Heidi Hedberg. (Photo courtesy of the Alaska Department of Health)

Heidi Hedberg. (Photo courtesy of the Alaska Department of Health)

Opinion: Alaska’s public assistance division is on course to serve Alaskans in need more efficiently than ever

We are now able to provide in-person service at our offices in Bethel, Juneau, Kodiak, Kenai, Homer and Wasilla

  • By Heidi Hedberg
  • Monday, April 8, 2024 9:08pm
  • Opinion

The mission of the Alaska Department of Health’s Division of Public Assistance (DPA) is to promote self-sufficiency by providing essential living expenses to those in need, with a focus on assisting Alaskans in achieving independence. DPA oversees assistance programs mandated by both Congress and the Alaska State Legislature. As commissioner of the Department of Health, it is my duty to ensure the efficient and effective operation of all divisions within the department, while promoting the health and well-being of Alaskans.

Public assistance programs are designed to be temporary, aiding families and individuals as they strive to attain or regain self-sufficiency. Recipients must reapply periodically, and it is our responsibility to ensure compliance with program requirements.

Emerging from the challenges of the pandemic, the Department of Health confronted a host of challenges which resulted in a backlog of thousands of public assistance cases. Despite cascading hurdles, we have successfully cleared the backlog of SNAP applications. Looking ahead, we’ve reassigned the teams responsible for this remarkable achievement to concentrate their efforts on achieving similar success across the other cash public assistance programs. We expect the vast majority of the backlogged applications in these programs to be successfully processed by the end of April. Sustaining this momentum is paramount to make sure we continue to execute the long-term goal of staying current with applications. Governor Dunleavy’s allocation of additional resources has been instrumental in addressing these challenges.

With increased funding this past winter, we invested in updates to our technology infrastructure, allowing the application review process to move more quickly. Shifting our data systems, from servers to the cloud, was the first step needed to enhance cyber security and establish the environment needed to provide further upgrades. As an example, being on cloud-based servers allowed the introduction of online SNAP applications in December 2023. Nearly 5,000 Alaskan families have applied online for SNAP so far. This is a significant number, representing Alaskans that did not have to stand in line at a state office or mail their application to us, and is just one of many improvements to come.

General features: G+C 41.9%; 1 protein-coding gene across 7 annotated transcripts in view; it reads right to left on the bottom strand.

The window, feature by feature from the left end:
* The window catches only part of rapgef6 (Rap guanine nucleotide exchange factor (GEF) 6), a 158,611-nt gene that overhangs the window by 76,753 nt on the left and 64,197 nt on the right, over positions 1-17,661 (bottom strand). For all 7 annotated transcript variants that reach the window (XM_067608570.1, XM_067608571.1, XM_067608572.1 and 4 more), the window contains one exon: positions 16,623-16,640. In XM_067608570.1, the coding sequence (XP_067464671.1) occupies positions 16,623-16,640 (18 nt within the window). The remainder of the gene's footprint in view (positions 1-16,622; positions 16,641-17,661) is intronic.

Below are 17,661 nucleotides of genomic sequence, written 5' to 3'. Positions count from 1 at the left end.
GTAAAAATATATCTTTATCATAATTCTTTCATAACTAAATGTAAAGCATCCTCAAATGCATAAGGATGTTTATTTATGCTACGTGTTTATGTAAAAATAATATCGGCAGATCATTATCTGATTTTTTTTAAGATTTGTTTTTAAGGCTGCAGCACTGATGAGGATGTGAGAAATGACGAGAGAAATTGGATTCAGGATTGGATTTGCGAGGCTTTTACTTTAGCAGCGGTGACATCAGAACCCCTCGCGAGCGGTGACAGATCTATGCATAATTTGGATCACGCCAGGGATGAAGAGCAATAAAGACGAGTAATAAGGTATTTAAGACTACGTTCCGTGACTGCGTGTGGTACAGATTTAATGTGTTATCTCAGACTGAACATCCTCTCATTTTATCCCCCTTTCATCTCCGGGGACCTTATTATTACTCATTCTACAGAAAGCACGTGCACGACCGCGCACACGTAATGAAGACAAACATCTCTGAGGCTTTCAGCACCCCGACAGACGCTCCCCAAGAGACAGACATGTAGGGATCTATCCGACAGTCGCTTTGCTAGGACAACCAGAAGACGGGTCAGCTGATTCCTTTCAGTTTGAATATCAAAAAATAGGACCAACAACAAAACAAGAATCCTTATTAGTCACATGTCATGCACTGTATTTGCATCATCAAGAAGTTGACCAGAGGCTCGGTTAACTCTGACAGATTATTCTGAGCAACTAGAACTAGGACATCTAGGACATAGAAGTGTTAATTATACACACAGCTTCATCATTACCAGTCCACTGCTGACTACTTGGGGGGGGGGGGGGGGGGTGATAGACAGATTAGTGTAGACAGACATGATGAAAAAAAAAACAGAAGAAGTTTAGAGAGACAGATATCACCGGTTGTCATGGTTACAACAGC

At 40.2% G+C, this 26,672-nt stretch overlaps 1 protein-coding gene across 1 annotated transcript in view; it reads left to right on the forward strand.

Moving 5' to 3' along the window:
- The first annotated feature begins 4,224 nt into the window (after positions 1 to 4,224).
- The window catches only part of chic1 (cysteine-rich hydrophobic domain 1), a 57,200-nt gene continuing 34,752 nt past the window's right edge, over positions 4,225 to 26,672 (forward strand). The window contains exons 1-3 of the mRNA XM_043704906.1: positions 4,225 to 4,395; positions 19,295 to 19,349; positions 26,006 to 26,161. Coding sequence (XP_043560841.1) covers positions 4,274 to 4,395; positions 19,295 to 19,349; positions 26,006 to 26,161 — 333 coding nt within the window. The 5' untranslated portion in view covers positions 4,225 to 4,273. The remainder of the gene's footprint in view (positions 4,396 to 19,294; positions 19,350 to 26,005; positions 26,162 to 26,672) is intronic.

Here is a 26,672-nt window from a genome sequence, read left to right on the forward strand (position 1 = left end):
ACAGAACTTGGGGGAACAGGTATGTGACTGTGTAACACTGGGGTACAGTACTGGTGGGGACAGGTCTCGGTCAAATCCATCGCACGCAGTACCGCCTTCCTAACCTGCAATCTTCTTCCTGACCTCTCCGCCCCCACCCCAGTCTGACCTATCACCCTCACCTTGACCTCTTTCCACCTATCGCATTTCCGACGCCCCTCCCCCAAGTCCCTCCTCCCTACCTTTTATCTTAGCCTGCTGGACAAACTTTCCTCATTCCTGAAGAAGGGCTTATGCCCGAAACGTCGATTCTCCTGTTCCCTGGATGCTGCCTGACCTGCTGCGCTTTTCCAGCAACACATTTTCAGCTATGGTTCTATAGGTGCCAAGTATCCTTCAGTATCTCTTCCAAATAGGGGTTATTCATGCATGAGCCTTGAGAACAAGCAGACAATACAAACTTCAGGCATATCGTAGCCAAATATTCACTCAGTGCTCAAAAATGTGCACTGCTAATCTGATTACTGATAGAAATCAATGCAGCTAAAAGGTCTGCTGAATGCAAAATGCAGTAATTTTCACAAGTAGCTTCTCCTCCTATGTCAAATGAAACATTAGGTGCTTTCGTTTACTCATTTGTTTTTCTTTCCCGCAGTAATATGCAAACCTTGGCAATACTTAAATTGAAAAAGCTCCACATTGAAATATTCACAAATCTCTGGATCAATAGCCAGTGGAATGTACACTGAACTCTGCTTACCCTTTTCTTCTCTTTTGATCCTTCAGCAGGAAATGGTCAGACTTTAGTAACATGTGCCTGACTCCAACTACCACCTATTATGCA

Additional technological enhancements, such as the Secure Document Upload Portal and SMS/email messaging service that was launched in March, have continued to improve communication and streamline document submission for Alaskans. This month, online SNAP interim reporting is expected to launch as well, giving clients an easier way to update their information and see if they are still eligible for the program.

This summer, DPA expects to implement an online self-service portal, where applicants can monitor their application status at their convenience and be aware when we are waiting for documents, encouraging them to be more active and allowing for greater transparency in the process.

In addition to technological advancements, we are also focused on enhancing the SNAP interview experience, with staff undergoing training to conduct more efficient and informative interviews.

With steady improvement in recruiting and retaining our workforce, we are now able to provide in-person service at our offices in Bethel, Juneau, Kodiak, Kenai, Homer and Wasilla. We will continue to focus on this critical service for Alaskans, with plans to reopen the remaining offices in Anchorage, Fairbanks, Ketchikan, Nome, and Sitka in the coming months.

These operational and technological improvements have allowed us to eliminate the SNAP application backlog and are enabling similar results with the other cash public assistance programs.

I commend our team for their dedication to addressing significant challenges, while continuing to implement system and process improvements that will better serve Alaskans in need as we look to more modernized future at the Department of Health.

Heidi Hedberg is commissioner of the Alaska Department of Health.

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